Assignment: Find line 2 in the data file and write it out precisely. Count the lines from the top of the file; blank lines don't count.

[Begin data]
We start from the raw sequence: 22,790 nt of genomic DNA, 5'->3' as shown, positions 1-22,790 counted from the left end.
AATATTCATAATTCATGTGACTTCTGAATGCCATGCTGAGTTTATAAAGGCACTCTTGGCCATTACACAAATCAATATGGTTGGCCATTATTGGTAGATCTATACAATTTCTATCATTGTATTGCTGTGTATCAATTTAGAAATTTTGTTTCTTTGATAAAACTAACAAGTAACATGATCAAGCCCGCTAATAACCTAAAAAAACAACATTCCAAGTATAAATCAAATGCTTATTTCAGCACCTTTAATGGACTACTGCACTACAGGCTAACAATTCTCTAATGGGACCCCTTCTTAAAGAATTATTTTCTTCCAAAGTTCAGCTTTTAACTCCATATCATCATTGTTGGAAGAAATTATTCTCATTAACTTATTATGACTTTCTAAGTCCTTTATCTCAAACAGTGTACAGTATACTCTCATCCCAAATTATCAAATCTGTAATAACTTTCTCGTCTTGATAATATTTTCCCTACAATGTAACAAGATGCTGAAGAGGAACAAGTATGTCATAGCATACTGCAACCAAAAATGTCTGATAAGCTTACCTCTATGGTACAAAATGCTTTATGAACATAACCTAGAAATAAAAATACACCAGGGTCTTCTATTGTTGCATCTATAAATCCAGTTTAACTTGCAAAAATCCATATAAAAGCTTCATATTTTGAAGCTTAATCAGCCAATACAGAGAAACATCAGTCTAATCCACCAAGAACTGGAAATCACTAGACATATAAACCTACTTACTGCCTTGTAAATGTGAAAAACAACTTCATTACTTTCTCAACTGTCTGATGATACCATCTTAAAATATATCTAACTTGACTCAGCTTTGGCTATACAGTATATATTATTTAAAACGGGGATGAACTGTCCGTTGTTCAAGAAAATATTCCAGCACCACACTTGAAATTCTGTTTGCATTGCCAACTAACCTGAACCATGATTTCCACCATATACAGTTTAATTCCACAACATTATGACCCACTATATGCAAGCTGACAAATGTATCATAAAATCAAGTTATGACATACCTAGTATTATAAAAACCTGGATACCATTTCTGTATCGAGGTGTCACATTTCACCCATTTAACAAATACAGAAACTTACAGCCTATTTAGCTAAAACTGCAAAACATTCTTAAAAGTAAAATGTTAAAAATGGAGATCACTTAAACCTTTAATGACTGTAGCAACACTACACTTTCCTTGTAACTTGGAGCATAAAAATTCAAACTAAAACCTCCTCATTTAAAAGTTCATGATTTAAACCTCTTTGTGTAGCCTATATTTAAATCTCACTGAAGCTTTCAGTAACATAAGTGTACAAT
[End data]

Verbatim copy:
AATATTCATAATTCATGTGACTTCTGAATGCCATGCTGAGTTTATAAAGGCACTCTTGGCCATTACACAAATCAATATGGTTGGCCATTATTGGTAGATCTATACAATTTCTATCATTGTATTGCTGTGTATCAATTTAGAAATTTTGTTTCTTTGATAAAACTAACAAGTAACATGATCAAGCCCGCTAATAACCTAAAAAAACAACATTCCAAGTATAAATCAAATGCTTATTTCAGCACCTTTAATGGACTACTGCACTACAGGCTAACAATTCTCTAATGGGACCCCTTCTTAAAGAATTATTTTCTTCCAAAGTTCAGCTTTTAACTCCATATCATCATTGTTGGAAGAAATTATTCTCATTAACTTATTATGACTTTCTAAGTCCTTTATCTCAAACAGTGTACAGTATACTCTCATCCCAAATTATCAAATCTGTAATAACTTTCTCGTCTTGATAATATTTTCCCTACAATGTAACAAGATGCTGAAGAGGAACAAGTATGTCATAGCATACTGCAACCAAAAATGTCTGATAAGCTTACCTCTATGGTACAAAATGCTTTATGAACATAACCTAGAAATAAAAATACACCAGGGTCTTCTATTGTTGCATCTATAAATCCAGTTTAACTTGCAAAAATCCATATAAAAGCTTCATATTTTGAAGCTTAATCAGCCAATACAGAGAAACATCAGTCTAATCCACCAAGAACTGGAAATCACTAGACATATAAACCTACTTACTGCCTTGTAAATGTGAAAAACAACTTCATTACTTTCTCAACTGTCTGATGATACCATCTTAAAATATATCTAACTTGACTCAGCTTTGGCTATACAGTATATATTATTTAAAACGGGGATGAACTGTCCGTTGTTCAAGAAAATATTCCAGCACCACACTTGAAATTCTGTTTGCATTGCCAACTAACCTGAACCATGATTTCCACCATATACAGTTTAATTCCACAACATTATGACCCACTATATGCAAGCTGACAAATGTATCATAAAATCAAGTTATGACATACCTAGTATTATAAAAACCTGGATACCATTTCTGTATCGAGGTGTCACATTTCACCCATTTAACAAATACAGAAACTTACAGCCTATTTAGCTAAAACTGCAAAACATTCTTAAAAGTAAAATGTTAAAAATGGAGATCACTTAAACCTTTAATGACTGTAGCAACACTACACTTTCCTTGTAACTTGGAGCATAAAAATTCAAACTAAAACCTCCTCATTTAAAAGTTCATGATTTAAACCTCTTTGTGTAGCCTATATTTAAATCTCACTGAAGCTTTCAGTAACATAAGTGTACAAT